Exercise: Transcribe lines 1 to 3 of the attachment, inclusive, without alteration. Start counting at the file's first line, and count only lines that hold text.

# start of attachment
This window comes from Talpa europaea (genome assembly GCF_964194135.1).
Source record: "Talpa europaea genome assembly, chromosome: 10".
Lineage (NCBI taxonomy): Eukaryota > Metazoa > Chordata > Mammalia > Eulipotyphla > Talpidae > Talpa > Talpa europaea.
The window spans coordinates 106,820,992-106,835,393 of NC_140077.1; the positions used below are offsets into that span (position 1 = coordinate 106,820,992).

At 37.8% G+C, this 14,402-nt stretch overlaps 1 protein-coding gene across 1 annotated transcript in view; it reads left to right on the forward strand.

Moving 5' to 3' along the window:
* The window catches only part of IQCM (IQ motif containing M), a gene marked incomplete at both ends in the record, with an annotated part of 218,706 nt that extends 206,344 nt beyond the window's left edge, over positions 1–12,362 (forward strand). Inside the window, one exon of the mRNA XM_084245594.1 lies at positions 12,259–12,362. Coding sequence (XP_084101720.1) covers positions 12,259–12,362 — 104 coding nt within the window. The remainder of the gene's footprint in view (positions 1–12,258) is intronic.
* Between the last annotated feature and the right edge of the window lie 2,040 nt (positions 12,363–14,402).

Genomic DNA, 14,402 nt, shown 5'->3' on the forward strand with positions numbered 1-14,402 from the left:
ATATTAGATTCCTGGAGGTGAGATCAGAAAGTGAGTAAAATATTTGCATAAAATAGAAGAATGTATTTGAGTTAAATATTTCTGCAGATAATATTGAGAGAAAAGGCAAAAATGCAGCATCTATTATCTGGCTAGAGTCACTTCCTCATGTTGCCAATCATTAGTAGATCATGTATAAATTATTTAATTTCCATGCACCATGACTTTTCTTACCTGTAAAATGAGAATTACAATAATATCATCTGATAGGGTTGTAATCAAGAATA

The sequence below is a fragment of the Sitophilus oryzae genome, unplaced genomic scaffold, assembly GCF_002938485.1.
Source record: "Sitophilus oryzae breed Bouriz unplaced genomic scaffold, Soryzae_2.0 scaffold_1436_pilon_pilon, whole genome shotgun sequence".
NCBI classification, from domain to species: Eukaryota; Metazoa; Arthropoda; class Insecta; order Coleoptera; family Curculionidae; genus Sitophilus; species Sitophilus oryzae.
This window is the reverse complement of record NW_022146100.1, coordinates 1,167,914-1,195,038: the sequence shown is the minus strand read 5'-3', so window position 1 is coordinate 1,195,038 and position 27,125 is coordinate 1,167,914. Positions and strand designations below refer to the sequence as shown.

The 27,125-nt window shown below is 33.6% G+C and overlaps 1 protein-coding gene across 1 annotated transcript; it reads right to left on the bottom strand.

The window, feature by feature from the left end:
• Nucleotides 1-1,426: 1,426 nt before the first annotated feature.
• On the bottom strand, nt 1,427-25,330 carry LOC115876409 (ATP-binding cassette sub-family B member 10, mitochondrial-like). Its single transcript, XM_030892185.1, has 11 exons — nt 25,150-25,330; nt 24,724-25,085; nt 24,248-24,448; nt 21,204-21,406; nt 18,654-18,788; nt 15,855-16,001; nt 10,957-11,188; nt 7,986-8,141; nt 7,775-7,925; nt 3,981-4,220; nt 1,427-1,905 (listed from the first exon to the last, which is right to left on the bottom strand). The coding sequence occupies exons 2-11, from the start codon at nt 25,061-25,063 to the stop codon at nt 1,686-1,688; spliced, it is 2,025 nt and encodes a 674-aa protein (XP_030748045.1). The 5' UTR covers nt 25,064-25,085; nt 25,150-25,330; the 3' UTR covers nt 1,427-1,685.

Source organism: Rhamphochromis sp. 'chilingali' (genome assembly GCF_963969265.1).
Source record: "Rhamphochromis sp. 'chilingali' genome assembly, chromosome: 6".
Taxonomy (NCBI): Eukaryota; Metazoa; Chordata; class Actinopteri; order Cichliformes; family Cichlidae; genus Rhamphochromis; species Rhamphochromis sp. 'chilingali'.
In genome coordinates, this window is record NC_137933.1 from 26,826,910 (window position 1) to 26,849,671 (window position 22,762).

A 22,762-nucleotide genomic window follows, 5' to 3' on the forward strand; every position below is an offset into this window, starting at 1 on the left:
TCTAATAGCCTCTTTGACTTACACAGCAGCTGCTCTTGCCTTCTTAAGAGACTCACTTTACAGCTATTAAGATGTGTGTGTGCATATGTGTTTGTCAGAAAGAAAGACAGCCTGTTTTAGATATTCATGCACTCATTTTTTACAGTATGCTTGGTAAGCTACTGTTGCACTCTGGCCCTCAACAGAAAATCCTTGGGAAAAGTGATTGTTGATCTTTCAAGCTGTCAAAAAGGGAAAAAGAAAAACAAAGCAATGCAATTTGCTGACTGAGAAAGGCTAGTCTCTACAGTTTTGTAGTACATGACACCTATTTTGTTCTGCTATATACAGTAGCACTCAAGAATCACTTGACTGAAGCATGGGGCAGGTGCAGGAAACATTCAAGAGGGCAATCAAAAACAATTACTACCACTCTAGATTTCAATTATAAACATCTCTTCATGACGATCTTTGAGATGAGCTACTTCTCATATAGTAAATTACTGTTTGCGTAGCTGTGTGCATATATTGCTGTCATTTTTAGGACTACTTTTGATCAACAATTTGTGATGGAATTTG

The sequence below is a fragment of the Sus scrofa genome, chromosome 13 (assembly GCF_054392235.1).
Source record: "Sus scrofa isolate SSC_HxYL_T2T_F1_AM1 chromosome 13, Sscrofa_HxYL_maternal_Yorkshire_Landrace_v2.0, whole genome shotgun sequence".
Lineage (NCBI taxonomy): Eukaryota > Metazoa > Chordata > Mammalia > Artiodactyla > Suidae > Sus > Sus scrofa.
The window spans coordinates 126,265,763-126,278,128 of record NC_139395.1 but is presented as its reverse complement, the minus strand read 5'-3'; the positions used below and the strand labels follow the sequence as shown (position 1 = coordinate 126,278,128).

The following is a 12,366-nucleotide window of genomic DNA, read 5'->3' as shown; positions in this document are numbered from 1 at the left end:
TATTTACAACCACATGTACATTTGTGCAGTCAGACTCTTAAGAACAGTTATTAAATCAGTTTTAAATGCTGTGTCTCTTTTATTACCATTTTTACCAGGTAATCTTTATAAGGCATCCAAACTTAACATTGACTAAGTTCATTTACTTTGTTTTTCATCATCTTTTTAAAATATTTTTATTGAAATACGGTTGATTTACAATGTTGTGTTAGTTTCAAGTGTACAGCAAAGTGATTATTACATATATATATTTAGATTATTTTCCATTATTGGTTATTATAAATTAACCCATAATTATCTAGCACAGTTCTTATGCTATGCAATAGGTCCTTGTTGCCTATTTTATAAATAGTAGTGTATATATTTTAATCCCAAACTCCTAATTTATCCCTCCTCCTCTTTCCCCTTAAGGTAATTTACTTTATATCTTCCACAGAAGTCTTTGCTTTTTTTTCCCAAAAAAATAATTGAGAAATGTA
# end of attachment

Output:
This window comes from Talpa europaea (genome assembly GCF_964194135.1).
Source record: "Talpa europaea genome assembly, chromosome: 10".
Lineage (NCBI taxonomy): Eukaryota > Metazoa > Chordata > Mammalia > Eulipotyphla > Talpidae > Talpa > Talpa europaea.